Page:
For most listeners, their introduction to Fantastic Negrito was likely his Tiny Desk Contest-winning performance of “Lost In A Crowd,” delivered compellingly from behind a workbench in front of some Bay Area freight elevator.
The version of the band that appeared onstage at World Cafe Live today was much more sophisticated in terms of fidelity, but one thing that hasn’t changed is Xavier Amin Dphrepaulezz’s endledd charisma. He belted out vocals with bravado over songs that ranged from raw blues to gospel rock and more, and his banter was that of a pure showman.
“I only met my daddy two times in my life,” he said at the first break in the set. “The first time, he said ‘I’m not your daddy.’ The second time, he said ‘son, whatever you do in your life, stay out of Philadelphia. Why? It’s the women. They’re scary.'” A bit scripted in an insert-city-name-here way, but it made for a lively intro the blues ripper “Scary Woman.” Later in the set, Dphrepaulezz went off-book to talk about issues surrounding the state of the nation; the number one question he gets asked on tour, he says, is “What’s going on in America?”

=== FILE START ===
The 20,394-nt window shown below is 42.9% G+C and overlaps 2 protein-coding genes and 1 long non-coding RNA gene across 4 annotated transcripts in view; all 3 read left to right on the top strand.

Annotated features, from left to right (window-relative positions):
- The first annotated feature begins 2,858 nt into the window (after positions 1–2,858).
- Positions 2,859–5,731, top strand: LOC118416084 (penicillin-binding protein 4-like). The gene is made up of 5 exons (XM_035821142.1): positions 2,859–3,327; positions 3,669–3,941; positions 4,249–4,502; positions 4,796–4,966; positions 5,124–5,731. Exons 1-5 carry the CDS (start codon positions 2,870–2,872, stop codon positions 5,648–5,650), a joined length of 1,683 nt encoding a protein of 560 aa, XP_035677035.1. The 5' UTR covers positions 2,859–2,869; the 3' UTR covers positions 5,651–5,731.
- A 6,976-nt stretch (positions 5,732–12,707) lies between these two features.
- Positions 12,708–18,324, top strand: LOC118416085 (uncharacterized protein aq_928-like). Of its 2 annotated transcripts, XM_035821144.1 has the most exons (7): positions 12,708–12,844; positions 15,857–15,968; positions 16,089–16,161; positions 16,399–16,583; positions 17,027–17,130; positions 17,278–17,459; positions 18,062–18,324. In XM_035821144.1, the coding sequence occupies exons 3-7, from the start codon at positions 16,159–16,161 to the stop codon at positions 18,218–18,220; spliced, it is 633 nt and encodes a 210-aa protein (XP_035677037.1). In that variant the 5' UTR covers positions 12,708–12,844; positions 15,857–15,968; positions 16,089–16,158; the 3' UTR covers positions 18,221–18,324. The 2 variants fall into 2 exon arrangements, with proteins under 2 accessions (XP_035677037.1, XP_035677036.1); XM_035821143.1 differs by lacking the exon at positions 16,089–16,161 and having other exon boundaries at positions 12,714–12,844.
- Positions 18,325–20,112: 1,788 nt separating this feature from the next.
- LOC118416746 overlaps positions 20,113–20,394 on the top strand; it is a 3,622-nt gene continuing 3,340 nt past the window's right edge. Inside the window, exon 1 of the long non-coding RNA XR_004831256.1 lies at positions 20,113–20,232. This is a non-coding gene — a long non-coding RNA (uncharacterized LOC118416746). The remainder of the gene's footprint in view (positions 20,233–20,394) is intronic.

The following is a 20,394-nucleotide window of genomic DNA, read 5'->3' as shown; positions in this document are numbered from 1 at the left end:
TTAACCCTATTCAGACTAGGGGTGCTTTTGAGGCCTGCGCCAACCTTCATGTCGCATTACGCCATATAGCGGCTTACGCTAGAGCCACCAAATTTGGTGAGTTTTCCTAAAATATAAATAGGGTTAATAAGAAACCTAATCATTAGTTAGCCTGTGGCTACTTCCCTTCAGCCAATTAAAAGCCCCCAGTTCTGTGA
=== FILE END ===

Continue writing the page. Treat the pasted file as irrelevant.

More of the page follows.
“So I cam back home and write this album Please Don’t Be Dead, which is to the version of America I believe in,” he said. “There are people from all over the world, that’s how we got here, that’s what makes us great.”
The set launched into “A Boy Named Andrew,” a song with overtones of a Middle Eastern mantra, based around the idea of what the man at the mic called “immigrant love.” Later, he reflected on meeting Chris Cornell in “Dark Windows,” and addressed gun violence in the set-closer “The Duffler.” “I’m sick of gun violence, and I say that as a gun owner,” he said. “We can do much better than whatever they throw at us.”
Cold November Street
A Boy Named Andrew
Letter to Fear
Fantastic Negrito, Free At Noon